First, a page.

REASONS TO GO: Clemons is a breath of fresh air.
REASONS TO STAY: A little bit (actually, a lot) on the pretentious side and full of L.A. clichés.
FAMILY VALUES: There is plenty of profanity and a bit of sexual content.
TRIVIAL PURSUIT: Mariel Hemingway was originally cast but dropped out just prior to filming.
CRITICAL MASS: As of 8/27/18: Rotten Tomatoes: 0% positive reviews: Metacritic: 15/100.
COMPARISON SHOPPING: L.A. Story
FINAL RATING: 5/10
NEXT:
Iron Brothers

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Iron Man


 

Iron Man

Stop! In the na-ame of love…Robert Downey Jr. finds his inner Supreme.

(2008) Superhero (Paramount/Marvel) Robert Downey Jr., Jeff Bridges, Gwynneth Paltrow, Terrence Howard, Jon Favreau, Leslie Bibb, Shaun Toub, Bill Smitrovich, Paul Bettany (voice), Nazanin Boniadi, Micah Hauptman, Samuel L. Jackson, Clark Gregg, Faran Tahir. Directed by Jon Favreau

 

Some superheroes are born to be heroes. Others are made by circumstance. The question is, were those sorts born to be heroes and always had that characteristic in them, or is it more a matter of necessity.

Tony Stark (Downey) has it all; the brilliant CEO of Stark Industries, he is young and one of the brightest minds in America. Most of the cutting edge weapons the military uses as their bread and butter were inventions of Stark, overseen by his partner, Obadiah Stane (Bridges) who worked with Stark’s dad, the founder of the company. Stane more or less bridged the gap between father and son.

In addition, Stark has a beautiful and efficient assistant, Pepper Potts (Paltrow) and a succession of Maxim supermodels to share his bed at night. His butler, Jarvis (Bettany) is completely electronic. He has a magnificent home in Malibu with a panoramic view of the Pacific. What’s not to like?

Out in Afghanistan demonstrating a new missile along with his good friend and military liaison Col. Jim “Rhodey” Rhodes (Howard),  Tony’s convoy is ambushed by insurgents and Stark is gravely injured, but taken to the caves where the insurgents are holed up. Just before losing consciousness, Tony notes that the weapons that attacked the convoy were manufactured by his own company.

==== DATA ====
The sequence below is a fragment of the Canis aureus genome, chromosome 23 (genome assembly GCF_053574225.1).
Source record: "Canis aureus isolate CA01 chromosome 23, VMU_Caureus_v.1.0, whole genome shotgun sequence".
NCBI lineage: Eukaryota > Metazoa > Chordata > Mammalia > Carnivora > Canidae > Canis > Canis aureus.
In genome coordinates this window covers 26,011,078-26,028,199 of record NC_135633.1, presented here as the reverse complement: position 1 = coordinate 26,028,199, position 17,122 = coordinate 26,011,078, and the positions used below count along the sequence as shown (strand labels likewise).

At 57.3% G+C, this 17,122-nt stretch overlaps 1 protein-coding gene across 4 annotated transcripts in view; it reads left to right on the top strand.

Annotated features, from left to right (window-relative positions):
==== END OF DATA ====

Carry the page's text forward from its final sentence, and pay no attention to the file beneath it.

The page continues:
There is shrapnel near Stark’s heart so Raza (Tahir), the leader of Ten Rings (the terrorist group that captured him) forces Dr. Yinsen (Toub) to keep Stark alive, which he does with an electromagnet ringing the industrialist’s heart powered by a car battery. Once Stark is able to, Raza orders him to build the Jericho missile (the same sort that Stark had been demonstrating) for his group which Stark knows will be used against American forces. This he cannot abide. He convinces Raza he’s building the missile while in reality he and Yinsen are creating a suit of armor that will allow him to break out of the caves and get away. He does, but barely – he has to construct a miniaturized nuclear power source called an ARC reactor to power the suit but the flight capabilities of the armor are limited and Stark crashes some miles from the caves, destroying the suit.

Back at home, Stark announces that Stark Industries would be getting out of the weapons industry to the consternation of Stane and Stark’s shareholders. Stark responds by withdrawing from the public eye, going into his home workshop to upgrade both the reactor and the armor. The sleeker Mark II armor, red and gold after his racing team’s colors, prove to be a powerful weapon as Stark returns to Afghanistan to prevent Ten Rings from destroying Yinsen’s village, leaving Raza to the less than merciful villagers.

In the meantime Pepper discovers that someone within Stark is selling advanced weapons technology to terrorists and had set up Tony for capture and eventual murder by Ten Rings. She notifies SHIELD, a newly formed government agency set up to deal with exactly these sorts of issues and Agent Coulson (Gregg) is dispatched to investigate.

Ten Rings has discovered the pieces of Stark’s original armor, as well as the blueprints for it. Scientists attempt to reverse engineer the armor which they do, but they are unable to build an ARC reactor to power it. There’s only one of them in the entire world – and it’s the only thing keeping Stark alive. The terrorists want it and will use whatever means necessary to get it.